The prosecution concluded its case with Testimony from Roger Barloff, the journalist who wrote a magazine cover story about Mrs. Holmes, which helped bring her to the acclaim. Mr. Barloff’s article was sent to various investors as part of Mrs. Holmes’ presentation.
However, some of the most prominent witnesses on the prosecution’s list were absent from the courtroom. Ms. Holmes’ rise was aided by her association with business titans such as media mogul Rupert Murdoch, high-ranking statesmen such as Henry Kissinger and Admiral Gary Rugged, and attorney David Boyce. Theranos was cut down, in part, by whistleblowers such as Tyler Schultz, the grandson of George Schultz, a former Secretary of State who was a member of Theranos’ board of directors. None of them testified.
Also absent was Mr. Balwani, who has been charged with fraud alongside Ms Holmes and will face trial next year. His role as a fiery defender of Theranos who chased after anyone who questioned the company was the back of a lot of testimonials.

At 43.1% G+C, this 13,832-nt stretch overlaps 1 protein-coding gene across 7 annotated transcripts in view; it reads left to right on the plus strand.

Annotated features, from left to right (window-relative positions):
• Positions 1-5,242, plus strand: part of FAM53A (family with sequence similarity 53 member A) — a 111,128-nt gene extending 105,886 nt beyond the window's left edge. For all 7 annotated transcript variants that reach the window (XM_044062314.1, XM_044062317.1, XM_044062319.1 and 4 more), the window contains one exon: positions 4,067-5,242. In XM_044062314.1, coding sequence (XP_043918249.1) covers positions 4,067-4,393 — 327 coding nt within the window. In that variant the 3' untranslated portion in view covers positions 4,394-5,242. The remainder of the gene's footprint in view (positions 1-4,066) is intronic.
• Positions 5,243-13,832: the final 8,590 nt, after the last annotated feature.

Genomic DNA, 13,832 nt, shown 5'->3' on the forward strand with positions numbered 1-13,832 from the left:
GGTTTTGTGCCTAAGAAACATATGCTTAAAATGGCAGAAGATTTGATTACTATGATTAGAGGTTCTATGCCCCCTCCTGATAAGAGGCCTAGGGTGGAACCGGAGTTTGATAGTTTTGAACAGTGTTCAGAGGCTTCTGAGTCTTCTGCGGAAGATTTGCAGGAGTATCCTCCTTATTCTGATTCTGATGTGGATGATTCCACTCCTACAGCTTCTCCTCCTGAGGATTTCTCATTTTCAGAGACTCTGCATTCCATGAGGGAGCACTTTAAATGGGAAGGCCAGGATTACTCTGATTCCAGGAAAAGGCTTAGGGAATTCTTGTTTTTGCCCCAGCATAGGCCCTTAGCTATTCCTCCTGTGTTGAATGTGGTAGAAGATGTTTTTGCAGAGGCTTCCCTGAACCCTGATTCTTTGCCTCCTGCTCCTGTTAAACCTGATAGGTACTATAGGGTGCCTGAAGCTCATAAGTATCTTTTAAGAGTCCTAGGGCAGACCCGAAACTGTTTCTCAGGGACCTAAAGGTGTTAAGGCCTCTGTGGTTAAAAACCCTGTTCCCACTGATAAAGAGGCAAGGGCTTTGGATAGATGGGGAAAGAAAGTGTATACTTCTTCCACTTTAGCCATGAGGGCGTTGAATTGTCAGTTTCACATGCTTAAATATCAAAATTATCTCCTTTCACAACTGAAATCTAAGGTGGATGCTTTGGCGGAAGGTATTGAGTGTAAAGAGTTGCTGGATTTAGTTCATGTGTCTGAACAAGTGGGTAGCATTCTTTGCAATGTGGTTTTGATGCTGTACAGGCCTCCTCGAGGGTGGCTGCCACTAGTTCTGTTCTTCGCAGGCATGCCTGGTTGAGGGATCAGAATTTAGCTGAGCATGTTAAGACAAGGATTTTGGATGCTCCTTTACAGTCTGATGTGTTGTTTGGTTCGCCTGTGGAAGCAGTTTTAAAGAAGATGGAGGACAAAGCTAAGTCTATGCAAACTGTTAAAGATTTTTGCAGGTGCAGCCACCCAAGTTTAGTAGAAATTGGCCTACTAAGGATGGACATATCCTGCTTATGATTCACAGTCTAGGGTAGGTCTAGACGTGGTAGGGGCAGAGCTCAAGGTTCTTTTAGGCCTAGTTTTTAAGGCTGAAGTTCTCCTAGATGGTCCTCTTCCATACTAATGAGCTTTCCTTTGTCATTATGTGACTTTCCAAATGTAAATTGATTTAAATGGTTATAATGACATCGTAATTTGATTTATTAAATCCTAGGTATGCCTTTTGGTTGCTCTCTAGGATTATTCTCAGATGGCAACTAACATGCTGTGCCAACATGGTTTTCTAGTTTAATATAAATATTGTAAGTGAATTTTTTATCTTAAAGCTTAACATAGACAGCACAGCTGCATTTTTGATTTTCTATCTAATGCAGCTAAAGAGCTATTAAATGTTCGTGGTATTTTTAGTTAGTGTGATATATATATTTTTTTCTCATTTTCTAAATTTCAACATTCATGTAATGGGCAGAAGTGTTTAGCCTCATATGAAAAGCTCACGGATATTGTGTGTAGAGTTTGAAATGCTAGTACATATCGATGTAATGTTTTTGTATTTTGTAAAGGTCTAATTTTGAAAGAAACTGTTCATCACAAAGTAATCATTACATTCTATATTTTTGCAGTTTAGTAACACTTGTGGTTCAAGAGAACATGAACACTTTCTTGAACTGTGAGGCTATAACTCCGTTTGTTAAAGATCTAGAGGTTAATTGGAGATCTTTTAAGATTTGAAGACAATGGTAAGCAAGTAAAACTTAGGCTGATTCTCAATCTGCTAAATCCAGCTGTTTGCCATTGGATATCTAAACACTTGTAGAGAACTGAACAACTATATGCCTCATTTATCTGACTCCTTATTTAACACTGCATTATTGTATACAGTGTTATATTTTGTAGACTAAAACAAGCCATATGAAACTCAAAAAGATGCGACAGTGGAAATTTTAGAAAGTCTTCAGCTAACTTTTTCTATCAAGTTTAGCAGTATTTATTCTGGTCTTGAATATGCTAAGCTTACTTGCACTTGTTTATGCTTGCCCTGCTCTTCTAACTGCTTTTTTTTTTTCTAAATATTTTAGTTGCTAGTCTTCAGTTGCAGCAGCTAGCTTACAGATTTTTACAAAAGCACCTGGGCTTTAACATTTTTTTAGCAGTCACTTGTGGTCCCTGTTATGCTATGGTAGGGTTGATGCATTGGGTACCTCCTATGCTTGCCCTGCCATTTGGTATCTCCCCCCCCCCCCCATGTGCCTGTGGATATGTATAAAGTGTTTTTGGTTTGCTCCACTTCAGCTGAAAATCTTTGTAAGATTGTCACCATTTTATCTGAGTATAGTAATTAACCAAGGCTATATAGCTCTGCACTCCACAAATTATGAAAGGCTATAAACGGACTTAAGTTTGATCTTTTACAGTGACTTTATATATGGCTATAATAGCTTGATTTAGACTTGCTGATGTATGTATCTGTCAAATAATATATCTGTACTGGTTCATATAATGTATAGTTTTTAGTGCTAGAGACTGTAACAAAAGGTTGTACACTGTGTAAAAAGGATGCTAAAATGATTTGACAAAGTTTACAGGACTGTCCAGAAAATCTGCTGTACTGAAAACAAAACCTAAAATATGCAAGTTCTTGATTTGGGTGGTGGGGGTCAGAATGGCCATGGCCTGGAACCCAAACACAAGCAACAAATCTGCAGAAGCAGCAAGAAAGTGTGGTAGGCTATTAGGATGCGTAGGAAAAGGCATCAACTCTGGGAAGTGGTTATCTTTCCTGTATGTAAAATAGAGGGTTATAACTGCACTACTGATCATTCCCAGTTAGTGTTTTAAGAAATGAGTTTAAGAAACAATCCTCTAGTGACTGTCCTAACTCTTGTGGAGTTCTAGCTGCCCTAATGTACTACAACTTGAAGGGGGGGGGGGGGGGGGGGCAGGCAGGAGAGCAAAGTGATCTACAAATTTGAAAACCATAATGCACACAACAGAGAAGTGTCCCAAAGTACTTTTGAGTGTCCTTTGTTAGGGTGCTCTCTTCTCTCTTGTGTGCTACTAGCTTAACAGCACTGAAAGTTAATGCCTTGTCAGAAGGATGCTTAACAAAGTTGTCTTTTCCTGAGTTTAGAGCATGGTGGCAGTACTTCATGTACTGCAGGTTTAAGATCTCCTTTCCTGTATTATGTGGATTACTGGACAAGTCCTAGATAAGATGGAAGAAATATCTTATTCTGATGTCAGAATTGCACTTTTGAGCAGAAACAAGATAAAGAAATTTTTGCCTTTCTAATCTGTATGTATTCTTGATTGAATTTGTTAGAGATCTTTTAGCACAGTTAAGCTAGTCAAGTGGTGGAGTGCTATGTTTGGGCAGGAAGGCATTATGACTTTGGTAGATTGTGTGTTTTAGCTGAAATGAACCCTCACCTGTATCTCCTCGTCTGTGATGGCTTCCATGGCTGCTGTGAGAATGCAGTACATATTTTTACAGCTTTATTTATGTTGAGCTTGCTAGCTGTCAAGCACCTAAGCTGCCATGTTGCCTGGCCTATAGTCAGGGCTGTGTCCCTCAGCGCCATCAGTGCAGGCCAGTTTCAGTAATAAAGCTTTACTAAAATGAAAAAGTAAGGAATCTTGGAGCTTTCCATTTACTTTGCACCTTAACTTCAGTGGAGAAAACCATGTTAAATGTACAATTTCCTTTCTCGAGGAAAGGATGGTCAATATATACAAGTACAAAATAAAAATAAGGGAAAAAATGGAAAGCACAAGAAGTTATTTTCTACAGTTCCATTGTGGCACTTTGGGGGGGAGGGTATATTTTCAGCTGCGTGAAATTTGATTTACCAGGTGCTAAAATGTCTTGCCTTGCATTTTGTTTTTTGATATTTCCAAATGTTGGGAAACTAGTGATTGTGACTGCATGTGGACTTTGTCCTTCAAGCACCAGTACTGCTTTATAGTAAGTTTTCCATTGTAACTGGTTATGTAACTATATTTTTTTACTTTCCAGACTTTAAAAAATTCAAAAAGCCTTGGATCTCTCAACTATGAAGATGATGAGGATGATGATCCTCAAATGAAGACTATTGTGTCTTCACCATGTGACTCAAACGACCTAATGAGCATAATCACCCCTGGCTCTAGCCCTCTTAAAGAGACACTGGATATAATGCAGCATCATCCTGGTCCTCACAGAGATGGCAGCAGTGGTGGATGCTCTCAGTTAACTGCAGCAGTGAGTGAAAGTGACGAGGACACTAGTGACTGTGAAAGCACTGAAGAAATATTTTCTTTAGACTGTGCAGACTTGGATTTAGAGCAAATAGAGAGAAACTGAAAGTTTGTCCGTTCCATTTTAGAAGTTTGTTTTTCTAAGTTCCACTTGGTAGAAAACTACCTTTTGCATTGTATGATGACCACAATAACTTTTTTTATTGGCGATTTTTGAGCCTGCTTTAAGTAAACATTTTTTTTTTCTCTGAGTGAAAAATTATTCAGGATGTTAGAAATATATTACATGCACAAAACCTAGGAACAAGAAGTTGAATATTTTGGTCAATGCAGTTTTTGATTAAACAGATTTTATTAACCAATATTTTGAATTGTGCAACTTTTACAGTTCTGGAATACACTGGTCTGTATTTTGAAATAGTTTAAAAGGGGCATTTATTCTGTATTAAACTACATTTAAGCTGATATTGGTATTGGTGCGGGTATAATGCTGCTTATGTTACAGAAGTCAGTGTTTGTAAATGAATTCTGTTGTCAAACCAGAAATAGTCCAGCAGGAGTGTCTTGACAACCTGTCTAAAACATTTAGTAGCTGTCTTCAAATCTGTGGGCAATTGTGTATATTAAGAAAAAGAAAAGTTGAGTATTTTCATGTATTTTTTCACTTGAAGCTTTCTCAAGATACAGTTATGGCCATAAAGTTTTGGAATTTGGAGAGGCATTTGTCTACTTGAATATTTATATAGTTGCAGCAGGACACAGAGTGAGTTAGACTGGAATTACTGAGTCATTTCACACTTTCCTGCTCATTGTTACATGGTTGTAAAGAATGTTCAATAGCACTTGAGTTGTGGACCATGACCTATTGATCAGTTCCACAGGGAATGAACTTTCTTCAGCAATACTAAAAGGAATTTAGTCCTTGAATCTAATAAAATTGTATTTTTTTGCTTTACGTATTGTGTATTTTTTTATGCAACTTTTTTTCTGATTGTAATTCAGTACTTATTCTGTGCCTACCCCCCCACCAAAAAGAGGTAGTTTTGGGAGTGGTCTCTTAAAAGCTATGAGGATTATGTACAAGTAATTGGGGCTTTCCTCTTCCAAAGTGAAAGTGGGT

At nearly every turn, Ms. Holmes’ lawyers sought to limit testimonies and evidence. They have attacked investors’ credibility, using legal disclaimers to show that investors know they are gambling on a startup. Lawyers also created loopholes in the limited due diligence of investors over Theranos’ allegations. At one point, they directed Erica Cheung, the lead detective who worked at Theranos lab, to read the entire organizational chart of the people working in the lab to show that she played a small role in the overall process.
The defense successfully argued that one fraud charge against Ms. Holmes was dropped. A patient who received a suspicious test from Theranos was barred from testifying earlier this month.
Ms. Holmes’ lawyers will likely attempt to shed light on her relationship with Mr. Balwani. The two dated in secret. In the court filing, Ms Holmes alleged that he was emotionally abusive and controlling. Mr. Balwani’s lawyers denied the allegations.